Digital Signal Processing Group
Digital Signal Processing (DSP) — the transformation of data to extract or better transmit information — has evolved from an obscure research discipline into an essential technology of everyday life. Rice has been a major force in DSP research and education and many outstanding DSP alumni now hold leadership positions in academics and industry.
Associated Faculty: Baraniuk, Burrus, Cavallaro, Frantz, Johnson, Kemere, Orchard, Patel, Pitkow, Sabharwal, Veeraraghavan
Laboratory for Nanophotonic Computational Imaging and Sensing
The laboratory for Nanophotonic Computational Imaging and Sensing (NCIS) designs and builds imaging systems that can dramatically outperform systems built from traditional physical optics. The founding principle is that by co-designing nanophotonic devices and imaging algorithms, we can break free of the limitations imposed by conventional physical optics like lenses and mirrors.
Associated Faculty: Robinson, Veeraraghavan
Luan Laboratory of Integrative Neural Interface
The Luan Laboratory of Integrative Neural Interface research focuses on the development of multimodal neural interfaces that combine the state-of-art electrical, optical and other technologies to monitor and manipulate brain activity. The application of these neurotechnology advancements enables the fundamental investigation of neurological disorders and the development of novel therapies. The lab aims to develop tools to create a multifaceted picture of the brain in health and in disease, and to seek new ways to better diagnose, treat, cure, and even prevent brain disorders.
Nanoscale Neural Interface Laboratory
Nanoscale Neural Interface Laboratory (Xie Lab) develops theories focused on tissue integrated neural electrodes, neural recoding, neural interfaces, and longitudinal electrophysiology in clinical research.
Associated Faculty: Xie
Neural Computation Laboratory
The Neural Computation Laboratory aims to understand how the brain works using mathematical principles. They develop theories of neural computation and collaborate with experimentalists to test these predictions.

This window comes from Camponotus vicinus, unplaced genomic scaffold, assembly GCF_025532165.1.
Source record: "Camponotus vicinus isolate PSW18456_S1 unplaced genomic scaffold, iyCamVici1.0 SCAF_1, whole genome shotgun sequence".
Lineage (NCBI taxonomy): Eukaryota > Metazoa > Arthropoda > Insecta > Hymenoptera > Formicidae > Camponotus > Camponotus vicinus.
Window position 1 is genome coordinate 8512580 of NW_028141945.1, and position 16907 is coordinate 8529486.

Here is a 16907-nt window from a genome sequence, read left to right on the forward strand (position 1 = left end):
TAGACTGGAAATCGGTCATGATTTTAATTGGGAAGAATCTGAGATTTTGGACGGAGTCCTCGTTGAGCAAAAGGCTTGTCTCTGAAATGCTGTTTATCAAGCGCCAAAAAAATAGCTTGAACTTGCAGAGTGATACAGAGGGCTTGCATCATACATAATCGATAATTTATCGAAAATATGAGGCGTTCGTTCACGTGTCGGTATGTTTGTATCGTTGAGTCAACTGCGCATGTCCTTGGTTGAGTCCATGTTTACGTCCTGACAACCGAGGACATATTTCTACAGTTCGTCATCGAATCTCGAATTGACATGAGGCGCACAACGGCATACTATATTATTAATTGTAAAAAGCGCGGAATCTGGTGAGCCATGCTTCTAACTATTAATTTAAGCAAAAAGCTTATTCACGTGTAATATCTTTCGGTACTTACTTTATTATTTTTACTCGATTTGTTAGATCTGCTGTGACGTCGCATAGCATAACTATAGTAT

Associated Faculty: Pitkow
Ankit Patel's Lab is a part of Rice Neuroengineering. Patel's focus is to bridge neuroscience and deep machine learning, by building theories that work in the real world.
Associated Faculty: Patel
Realtime Neural Engineering Laboratory
The Realtime Neural Engineering Laboratory focuses on forming, storing, and using memory in the hippocampus. Problems in the hippocampal circuit can lead to memory problems (e.g., Alzheimer's, PTSD) and also more complex disorders such as depression and anxiety. We'd like to understand how the hippocampal circuit works at a systems-level in healthy brains, how it goes wrong, and what can be done to change how it functions.
Associated Faculty: Kemere
The Robinson Lab for Nano-neurotechnology believes that new methods to measure and manipulate the activity of specific brain cells will reveal fundamental principles of brain function and advance the treatment of neurological disorders. Using semiconductor nanofabrication and genetic engineering, the lab creates electronic, photonic, and magnetic interfaces to the brain. In addition, the lab studies millimeter-sized invertebrates with tiny nervous systems. By creating interface technologies for these tiny organisms, the lab hopes to decode the activity of the entire nervous system and uncover how simple brains operate to solve complex problems.
Associated Faculty: Robinson
Laboratory for Noninvasive Neuroengineering
The team in the Szablowski Lab for Noninvasive Neuroengeeirng are developing technologies for noninvasive control and monitoring of the brain. In our work, we combine synthetic biology, molecular engineering, and strategies for enhanced gene and drug delivery into the central nervous system. Their goals are to understand neural circuit function and treat brain disorders with fewer side effects.
Associated Faculty: Szablowksi
Translational Biomimetic Bioelectronics Lab
The TBBL is part of two large neuroengineering initiatives, one at UTHealth and one at Rice University. Dr. Seymour and his team focus on the advancement of neurotechnology for improved treatment of neurological disease. They are dedicated to answering the many questions that remain about how to improve the efficacy of implantable devices currently being used to treat conditions such as epilepsy, aphasia, locked-in syndrome, and ALS.